A member of the House of Lords dies, leaving his estate to his son. Unfortunately, his son thinks he is Jesus Christ. The other, somewhat more respectable, members of their family plot to steal the estate from him. Murder and mayhem ensue.
The funny story of mad but kind and chivalrous elderly nobleman Don Quixote who, aided by his squire Sancho Panza, fights windmills that are seen as dragons to save prostitute Dulcinea who is seen as a noblewoman.
James Burke, after distinguishing himself as a midshipman in the British merchant marine, rapidly rises to the rank of executive officer, second in command of a ship. A broken foot necessitates that he be put ashore to heal. After his recovery, the very proud Jim - his pride rooted in his competence, which had made him a highly respected and admired naval officer - signs on as the executive officer of the Patna, a rusty tub manned by a third-rate crew overseen by a barbarous captain, that is transporting a group of Moslem pilgrims to Mecca. During a severe storm that causes the unseaworthy ship to founder, Jim abandons ship with the rest of the white crew without even lowering the other lifeboat for the passengers. The fleeing crew are prepared to swear they saw the Patna sink with all its passengers; however, in what Jim believes is a cosmic joke upon himself, it is revealed when they get into port on their lifeboat that the Patma did not sink but had been salvaged by a French vessel...Written by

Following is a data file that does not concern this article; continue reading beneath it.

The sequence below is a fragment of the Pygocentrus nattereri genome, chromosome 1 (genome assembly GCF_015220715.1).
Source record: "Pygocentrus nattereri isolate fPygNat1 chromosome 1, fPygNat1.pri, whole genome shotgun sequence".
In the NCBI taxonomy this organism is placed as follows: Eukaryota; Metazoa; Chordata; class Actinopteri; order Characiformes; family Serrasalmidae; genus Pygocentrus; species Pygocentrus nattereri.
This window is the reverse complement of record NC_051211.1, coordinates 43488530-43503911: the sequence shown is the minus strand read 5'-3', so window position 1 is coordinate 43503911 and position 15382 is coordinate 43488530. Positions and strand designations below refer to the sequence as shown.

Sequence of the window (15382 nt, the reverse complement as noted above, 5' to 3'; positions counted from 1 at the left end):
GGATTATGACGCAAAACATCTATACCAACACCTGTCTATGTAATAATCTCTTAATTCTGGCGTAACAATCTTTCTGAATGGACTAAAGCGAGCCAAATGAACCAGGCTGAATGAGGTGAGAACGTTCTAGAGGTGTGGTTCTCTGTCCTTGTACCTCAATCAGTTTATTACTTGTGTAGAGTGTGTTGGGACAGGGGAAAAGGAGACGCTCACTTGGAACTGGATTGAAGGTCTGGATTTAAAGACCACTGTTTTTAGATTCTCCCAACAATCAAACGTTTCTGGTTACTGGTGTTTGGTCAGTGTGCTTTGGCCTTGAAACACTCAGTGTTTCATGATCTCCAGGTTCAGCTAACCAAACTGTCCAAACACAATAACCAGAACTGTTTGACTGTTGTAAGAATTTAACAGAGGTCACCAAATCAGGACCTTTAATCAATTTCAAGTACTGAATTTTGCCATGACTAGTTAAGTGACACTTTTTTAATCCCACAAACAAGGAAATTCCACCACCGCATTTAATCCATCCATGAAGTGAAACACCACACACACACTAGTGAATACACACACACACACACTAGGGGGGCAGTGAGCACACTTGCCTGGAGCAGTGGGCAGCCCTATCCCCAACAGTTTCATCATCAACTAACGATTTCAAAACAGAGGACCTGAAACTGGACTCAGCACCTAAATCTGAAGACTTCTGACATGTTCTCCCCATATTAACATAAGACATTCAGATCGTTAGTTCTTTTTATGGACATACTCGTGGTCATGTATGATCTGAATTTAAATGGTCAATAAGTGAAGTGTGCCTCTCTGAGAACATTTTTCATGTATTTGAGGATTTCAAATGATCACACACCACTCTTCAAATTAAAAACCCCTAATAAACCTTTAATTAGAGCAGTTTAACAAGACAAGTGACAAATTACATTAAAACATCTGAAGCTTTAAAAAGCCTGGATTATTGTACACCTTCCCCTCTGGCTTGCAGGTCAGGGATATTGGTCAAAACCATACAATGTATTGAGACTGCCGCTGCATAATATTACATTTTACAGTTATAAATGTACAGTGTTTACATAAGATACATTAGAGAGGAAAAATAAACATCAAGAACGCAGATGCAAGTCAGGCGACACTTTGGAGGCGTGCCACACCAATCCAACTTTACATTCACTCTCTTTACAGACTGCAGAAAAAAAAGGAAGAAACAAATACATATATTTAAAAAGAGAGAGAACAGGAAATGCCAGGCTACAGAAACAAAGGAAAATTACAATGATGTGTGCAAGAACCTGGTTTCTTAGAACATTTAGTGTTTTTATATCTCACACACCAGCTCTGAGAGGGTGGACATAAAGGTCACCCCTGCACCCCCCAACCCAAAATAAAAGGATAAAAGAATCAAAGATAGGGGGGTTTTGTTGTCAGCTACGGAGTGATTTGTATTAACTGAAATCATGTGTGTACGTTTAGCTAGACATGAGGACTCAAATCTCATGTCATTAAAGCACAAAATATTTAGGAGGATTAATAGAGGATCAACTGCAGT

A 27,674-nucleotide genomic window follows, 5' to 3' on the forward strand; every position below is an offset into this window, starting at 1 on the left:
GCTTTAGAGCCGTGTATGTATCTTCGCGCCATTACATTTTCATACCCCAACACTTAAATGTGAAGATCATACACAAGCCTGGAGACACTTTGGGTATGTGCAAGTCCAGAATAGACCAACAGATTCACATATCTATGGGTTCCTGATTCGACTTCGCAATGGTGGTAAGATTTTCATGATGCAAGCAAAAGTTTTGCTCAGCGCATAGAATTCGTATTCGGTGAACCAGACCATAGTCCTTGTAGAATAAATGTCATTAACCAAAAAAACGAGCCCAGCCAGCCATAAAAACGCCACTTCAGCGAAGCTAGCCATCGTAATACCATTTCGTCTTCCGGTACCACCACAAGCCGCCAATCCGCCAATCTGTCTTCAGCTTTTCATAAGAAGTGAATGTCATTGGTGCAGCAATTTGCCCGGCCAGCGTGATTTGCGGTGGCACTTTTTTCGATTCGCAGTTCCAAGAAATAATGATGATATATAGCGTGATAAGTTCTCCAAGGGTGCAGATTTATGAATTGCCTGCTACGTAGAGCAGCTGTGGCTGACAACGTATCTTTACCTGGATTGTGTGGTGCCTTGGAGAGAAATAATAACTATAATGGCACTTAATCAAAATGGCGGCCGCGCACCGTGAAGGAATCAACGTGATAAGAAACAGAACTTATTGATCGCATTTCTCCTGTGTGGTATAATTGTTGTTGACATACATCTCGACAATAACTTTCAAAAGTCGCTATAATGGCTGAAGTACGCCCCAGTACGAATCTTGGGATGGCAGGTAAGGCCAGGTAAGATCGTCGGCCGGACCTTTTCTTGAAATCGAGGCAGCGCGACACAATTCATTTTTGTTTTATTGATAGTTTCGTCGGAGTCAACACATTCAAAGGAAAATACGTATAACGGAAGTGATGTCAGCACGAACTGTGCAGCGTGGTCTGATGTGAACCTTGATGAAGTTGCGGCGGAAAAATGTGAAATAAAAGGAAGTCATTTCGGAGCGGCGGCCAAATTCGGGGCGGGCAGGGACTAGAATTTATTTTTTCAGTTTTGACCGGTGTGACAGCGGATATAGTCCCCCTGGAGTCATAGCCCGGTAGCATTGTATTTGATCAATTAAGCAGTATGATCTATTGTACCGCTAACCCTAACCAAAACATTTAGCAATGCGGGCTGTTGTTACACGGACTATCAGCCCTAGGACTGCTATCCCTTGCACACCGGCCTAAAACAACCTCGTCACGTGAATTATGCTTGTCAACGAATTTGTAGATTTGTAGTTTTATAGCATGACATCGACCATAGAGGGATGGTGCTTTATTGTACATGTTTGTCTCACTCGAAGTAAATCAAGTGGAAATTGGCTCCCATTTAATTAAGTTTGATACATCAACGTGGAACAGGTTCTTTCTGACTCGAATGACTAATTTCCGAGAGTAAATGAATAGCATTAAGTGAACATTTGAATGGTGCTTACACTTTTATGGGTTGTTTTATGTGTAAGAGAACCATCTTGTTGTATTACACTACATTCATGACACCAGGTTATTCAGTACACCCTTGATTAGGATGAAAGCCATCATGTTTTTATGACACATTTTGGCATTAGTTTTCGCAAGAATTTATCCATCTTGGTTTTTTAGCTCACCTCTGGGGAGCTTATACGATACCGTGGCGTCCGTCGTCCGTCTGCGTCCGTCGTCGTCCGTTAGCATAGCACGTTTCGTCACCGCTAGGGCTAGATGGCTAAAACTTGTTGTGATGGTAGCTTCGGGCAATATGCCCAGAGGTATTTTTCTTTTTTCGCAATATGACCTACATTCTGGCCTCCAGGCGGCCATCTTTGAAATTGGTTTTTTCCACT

Jon C. Hopwood
Based on the novel, this movie is not only representative of the period piece that Joseph Conrad's story was, but also of movie-making at that time (1965). It's an epic story told in the way that they did back then --sweeping landscapes, exotic locales, hundreds of extras, good performances and many questions regarding philosophical and practical values. At times a bit clunky and unexplained, the movie is a study in movie-making during that era.
It brings up the same issues that Conrad did in his book, sometimes so much so that the dialog feels as though it is dragging. O'Toole's character emotes plenty, despite acting flat for a good portion of the first third. The scene between him and James Mason is the spark of the piece. At 2:34, this movie flounders and drags in the middle. Still, it's a good piece to watch.
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